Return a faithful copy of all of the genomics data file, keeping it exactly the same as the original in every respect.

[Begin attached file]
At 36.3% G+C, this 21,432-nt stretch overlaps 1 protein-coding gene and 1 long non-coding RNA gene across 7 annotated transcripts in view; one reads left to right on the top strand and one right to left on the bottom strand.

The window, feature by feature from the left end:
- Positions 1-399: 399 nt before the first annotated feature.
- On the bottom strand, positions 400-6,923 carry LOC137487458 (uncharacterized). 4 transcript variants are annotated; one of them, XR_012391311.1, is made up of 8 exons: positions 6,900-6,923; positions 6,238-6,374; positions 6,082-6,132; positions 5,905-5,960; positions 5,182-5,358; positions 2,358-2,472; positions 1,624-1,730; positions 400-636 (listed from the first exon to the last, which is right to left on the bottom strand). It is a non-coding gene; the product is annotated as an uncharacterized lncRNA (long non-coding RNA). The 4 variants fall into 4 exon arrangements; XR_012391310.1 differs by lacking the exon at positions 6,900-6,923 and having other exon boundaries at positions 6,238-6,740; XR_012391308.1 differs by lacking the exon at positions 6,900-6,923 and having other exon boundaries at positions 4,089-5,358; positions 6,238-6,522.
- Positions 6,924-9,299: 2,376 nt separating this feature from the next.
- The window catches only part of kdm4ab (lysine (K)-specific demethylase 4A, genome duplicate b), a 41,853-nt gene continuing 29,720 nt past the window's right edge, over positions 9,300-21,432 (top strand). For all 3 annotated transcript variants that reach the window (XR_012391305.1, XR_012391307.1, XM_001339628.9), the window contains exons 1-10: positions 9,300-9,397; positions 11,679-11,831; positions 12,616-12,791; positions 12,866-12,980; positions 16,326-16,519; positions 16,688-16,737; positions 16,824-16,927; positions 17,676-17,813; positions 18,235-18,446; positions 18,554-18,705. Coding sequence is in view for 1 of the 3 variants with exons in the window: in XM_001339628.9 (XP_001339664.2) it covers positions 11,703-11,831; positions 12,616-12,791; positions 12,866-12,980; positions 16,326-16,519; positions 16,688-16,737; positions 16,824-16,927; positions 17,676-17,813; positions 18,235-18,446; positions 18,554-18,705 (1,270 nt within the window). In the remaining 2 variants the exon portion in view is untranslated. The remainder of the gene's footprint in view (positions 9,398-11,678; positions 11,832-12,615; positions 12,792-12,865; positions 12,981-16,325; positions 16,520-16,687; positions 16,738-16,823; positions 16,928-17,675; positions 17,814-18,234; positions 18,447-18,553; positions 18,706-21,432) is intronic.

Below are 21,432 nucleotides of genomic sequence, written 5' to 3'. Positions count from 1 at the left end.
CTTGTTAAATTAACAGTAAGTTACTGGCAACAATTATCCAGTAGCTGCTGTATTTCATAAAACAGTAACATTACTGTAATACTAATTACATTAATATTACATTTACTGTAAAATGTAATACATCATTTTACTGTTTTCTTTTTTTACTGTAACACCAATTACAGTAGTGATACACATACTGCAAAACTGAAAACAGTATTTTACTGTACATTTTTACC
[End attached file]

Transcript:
At 36.3% G+C, this 21,432-nt stretch overlaps 1 protein-coding gene and 1 long non-coding RNA gene across 7 annotated transcripts in view; one reads left to right on the top strand and one right to left on the bottom strand.

The window, feature by feature from the left end:
- Positions 1-399: 399 nt before the first annotated feature.
- On the bottom strand, positions 400-6,923 carry LOC137487458 (uncharacterized). 4 transcript variants are annotated; one of them, XR_012391311.1, is made up of 8 exons: positions 6,900-6,923; positions 6,238-6,374; positions 6,082-6,132; positions 5,905-5,960; positions 5,182-5,358; positions 2,358-2,472; positions 1,624-1,730; positions 400-636 (listed from the first exon to the last, which is right to left on the bottom strand). It is a non-coding gene; the product is annotated as an uncharacterized lncRNA (long non-coding RNA). The 4 variants fall into 4 exon arrangements; XR_012391310.1 differs by lacking the exon at positions 6,900-6,923 and having other exon boundaries at positions 6,238-6,740; XR_012391308.1 differs by lacking the exon at positions 6,900-6,923 and having other exon boundaries at positions 4,089-5,358; positions 6,238-6,522.
- Positions 6,924-9,299: 2,376 nt separating this feature from the next.
- The window catches only part of kdm4ab (lysine (K)-specific demethylase 4A, genome duplicate b), a 41,853-nt gene continuing 29,720 nt past the window's right edge, over positions 9,300-21,432 (top strand). For all 3 annotated transcript variants that reach the window (XR_012391305.1, XR_012391307.1, XM_001339628.9), the window contains exons 1-10: positions 9,300-9,397; positions 11,679-11,831; positions 12,616-12,791; positions 12,866-12,980; positions 16,326-16,519; positions 16,688-16,737; positions 16,824-16,927; positions 17,676-17,813; positions 18,235-18,446; positions 18,554-18,705. Coding sequence is in view for 1 of the 3 variants with exons in the window: in XM_001339628.9 (XP_001339664.2) it covers positions 11,703-11,831; positions 12,616-12,791; positions 12,866-12,980; positions 16,326-16,519; positions 16,688-16,737; positions 16,824-16,927; positions 17,676-17,813; positions 18,235-18,446; positions 18,554-18,705 (1,270 nt within the window). In the remaining 2 variants the exon portion in view is untranslated. The remainder of the gene's footprint in view (positions 9,398-11,678; positions 11,832-12,615; positions 12,792-12,865; positions 12,981-16,325; positions 16,520-16,687; positions 16,738-16,823; positions 16,928-17,675; positions 17,814-18,234; positions 18,447-18,553; positions 18,706-21,432) is intronic.

Below are 21,432 nucleotides of genomic sequence, written 5' to 3'. Positions count from 1 at the left end.
CTTGTTAAATTAACAGTAAGTTACTGGCAACAATTATCCAGTAGCTGCTGTATTTCATAAAACAGTAACATTACTGTAATACTAATTACATTAATATTACATTTACTGTAAAATGTAATACATCATTTTACTGTTTTCTTTTTTTACTGTAACACCAATTACAGTAGTGATACACATACTGCAAAACTGAAAACAGTATTTTACTGTACATTTTTACC